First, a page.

There are likely three very specific roles for modern communicators. Communicators need to be able to provide strategic guidance on matters of public policy and the culture writ large, and steward technological and policy modernization while engaging the public using new communications technology (e.g. social media) (See: The Long Tail of Internal Communications). In order to carry out these duties effectively, communicators will need to be able to:

  • Find, verify and link stakeholders and their viewpoints;
  • Weigh a multitude of inputs from multiple sources;
  • Draw out highly contextual and relevant insights; and
  • Transform those insights into practical communications advice.


New Skills for Analysts

When it comes to analysts the shift sounds simple but is actually quite profound. Analysts will need to move away from report writing and the standard 6-month production cycle towards in depth data analysis, insight formulation and feeding real time dashboards used by (data driven) decision makers. Since the numbers can't actually speak for themselves, it will be important that analysts are able to:

  • Find, verify and link (or liberate) useful data sets;
  • Analyse complex data pairings (again, different than report writing);
  • Draw out highly contextual and relevant insights; and
  • Transform those insights into policy options.


The future of policy development hinges on two things

The future of policy development hangs on two things: (1) enhanced public engagement through social media and (2) data driven decision making and while bureaucracies aren't quite there yet, evidence suggests that it at least now visible on the horizon. For example, the recent institutional response at the senior levels of government – the formation of the Deputy Minister’s Committee on Social Media and Policy Development – signals the arrival of the early majority to Social Media indicates that Social Media as policy input has in fact crossed the chasm (click to enlarge):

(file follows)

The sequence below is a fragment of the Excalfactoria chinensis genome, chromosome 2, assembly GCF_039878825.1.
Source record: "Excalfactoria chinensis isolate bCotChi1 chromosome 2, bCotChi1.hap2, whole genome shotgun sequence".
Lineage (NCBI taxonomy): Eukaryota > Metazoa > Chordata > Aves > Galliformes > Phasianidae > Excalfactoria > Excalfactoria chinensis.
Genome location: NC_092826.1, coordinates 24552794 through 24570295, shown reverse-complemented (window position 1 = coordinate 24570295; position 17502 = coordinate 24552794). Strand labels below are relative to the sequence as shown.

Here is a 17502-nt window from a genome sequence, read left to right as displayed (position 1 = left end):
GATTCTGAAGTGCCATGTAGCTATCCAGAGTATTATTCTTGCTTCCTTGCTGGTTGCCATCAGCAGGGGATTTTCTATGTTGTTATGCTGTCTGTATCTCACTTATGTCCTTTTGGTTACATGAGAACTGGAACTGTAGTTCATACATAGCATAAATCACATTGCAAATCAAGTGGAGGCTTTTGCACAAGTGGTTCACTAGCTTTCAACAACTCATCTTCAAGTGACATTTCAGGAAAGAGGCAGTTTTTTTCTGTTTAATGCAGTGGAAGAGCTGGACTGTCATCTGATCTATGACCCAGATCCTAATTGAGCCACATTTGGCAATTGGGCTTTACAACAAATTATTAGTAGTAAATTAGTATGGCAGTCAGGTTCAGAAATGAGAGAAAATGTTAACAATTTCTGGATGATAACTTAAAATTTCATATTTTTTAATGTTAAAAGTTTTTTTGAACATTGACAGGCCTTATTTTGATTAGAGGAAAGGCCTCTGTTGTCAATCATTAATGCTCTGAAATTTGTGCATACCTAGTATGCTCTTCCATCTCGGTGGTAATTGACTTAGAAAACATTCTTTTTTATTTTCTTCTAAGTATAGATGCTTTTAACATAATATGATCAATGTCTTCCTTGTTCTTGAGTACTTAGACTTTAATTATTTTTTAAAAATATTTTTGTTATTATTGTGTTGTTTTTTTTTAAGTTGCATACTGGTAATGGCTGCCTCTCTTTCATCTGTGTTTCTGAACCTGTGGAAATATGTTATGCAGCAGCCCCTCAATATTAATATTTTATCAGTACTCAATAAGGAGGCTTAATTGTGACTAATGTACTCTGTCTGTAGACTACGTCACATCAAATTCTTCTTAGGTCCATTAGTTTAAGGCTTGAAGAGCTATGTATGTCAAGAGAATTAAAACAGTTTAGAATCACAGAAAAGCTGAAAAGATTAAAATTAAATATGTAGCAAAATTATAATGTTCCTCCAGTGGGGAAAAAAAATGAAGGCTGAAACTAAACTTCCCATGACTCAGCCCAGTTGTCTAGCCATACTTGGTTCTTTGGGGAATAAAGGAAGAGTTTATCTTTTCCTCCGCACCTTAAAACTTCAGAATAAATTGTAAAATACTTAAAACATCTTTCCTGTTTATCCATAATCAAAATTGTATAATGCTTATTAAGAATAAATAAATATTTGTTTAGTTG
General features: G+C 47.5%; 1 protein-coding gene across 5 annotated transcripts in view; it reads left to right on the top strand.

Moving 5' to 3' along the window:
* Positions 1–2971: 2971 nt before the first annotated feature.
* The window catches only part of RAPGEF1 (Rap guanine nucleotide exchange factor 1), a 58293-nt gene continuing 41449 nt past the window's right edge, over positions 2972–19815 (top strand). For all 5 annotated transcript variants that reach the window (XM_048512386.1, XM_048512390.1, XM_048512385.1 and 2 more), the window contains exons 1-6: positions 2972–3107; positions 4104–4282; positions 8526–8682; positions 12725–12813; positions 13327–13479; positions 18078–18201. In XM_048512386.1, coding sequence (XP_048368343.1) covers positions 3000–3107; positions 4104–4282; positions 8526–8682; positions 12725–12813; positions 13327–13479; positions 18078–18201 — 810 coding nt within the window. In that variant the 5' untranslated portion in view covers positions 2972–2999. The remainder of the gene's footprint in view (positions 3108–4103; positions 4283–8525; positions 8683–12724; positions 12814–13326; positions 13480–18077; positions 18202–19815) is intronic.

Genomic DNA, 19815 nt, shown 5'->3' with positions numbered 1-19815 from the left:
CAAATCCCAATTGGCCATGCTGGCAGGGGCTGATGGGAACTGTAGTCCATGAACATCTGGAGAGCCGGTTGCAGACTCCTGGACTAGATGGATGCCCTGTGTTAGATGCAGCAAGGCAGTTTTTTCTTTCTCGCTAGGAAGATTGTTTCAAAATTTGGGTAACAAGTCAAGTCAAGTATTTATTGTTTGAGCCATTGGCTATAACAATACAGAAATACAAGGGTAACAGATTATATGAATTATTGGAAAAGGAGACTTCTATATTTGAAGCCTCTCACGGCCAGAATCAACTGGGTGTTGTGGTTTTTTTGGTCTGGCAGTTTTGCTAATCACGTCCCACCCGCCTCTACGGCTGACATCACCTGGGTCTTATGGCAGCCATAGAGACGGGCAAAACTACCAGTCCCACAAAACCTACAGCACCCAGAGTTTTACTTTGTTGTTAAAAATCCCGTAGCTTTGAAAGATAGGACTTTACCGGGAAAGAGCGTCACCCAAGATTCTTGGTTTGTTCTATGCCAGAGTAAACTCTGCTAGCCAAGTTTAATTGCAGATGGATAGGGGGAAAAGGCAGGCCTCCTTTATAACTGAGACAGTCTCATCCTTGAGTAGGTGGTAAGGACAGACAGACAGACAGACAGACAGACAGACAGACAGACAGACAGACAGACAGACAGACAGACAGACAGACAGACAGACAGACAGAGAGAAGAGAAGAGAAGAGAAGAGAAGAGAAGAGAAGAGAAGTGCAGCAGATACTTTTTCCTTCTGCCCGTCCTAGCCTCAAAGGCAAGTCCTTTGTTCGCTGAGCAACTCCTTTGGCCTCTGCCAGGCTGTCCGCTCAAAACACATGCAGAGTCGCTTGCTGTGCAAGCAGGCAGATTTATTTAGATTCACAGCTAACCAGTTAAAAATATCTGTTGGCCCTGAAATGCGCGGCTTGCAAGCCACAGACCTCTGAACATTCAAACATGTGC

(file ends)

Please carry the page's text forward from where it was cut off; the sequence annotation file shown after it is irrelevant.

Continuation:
There is also growing evidence that suggests that Big Data is about to cross the chasm in the private sector, meaning that it is still within the realm of early adopters in the public sector.


Success belongs to those who can balance them

In a communications heavy and data rich world, unlocking the long tail of public policy and exploring the richness of niche solutions to highly complex policy challenges will likely continue to be one of the most significant developments in the policy environment in the next 10 years.

The key to achieving this is balancing both sides of the house: public engagement through social media and in depth and contextual Big Data analysis; meaning of course that Public servants who have the skill set to do both are bound to be in demand.



Originally published by Nick Charney at cpsrenewal.ca

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Tags: big data, social media, tech

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Comment by Dennis McDonald on April 5, 2013 at 7:11am

Great overview! My one quibble is that enthusiastic views of government and big data like this tend to underestimate the impact on cost and analysis potential of messy, nonstandardized, or incompatible data. One of concern is that, because of some of the difficulties associated with such messy data, officials might tend to favor use of available but incomplete data rather than devote necessary resources to ensuring accuracy and completeness. Things always look better at 30,000 feet than they do at ground level and, as the article points out, having the right analytical skills available to government decisionmakers is definitely a move in the right direction.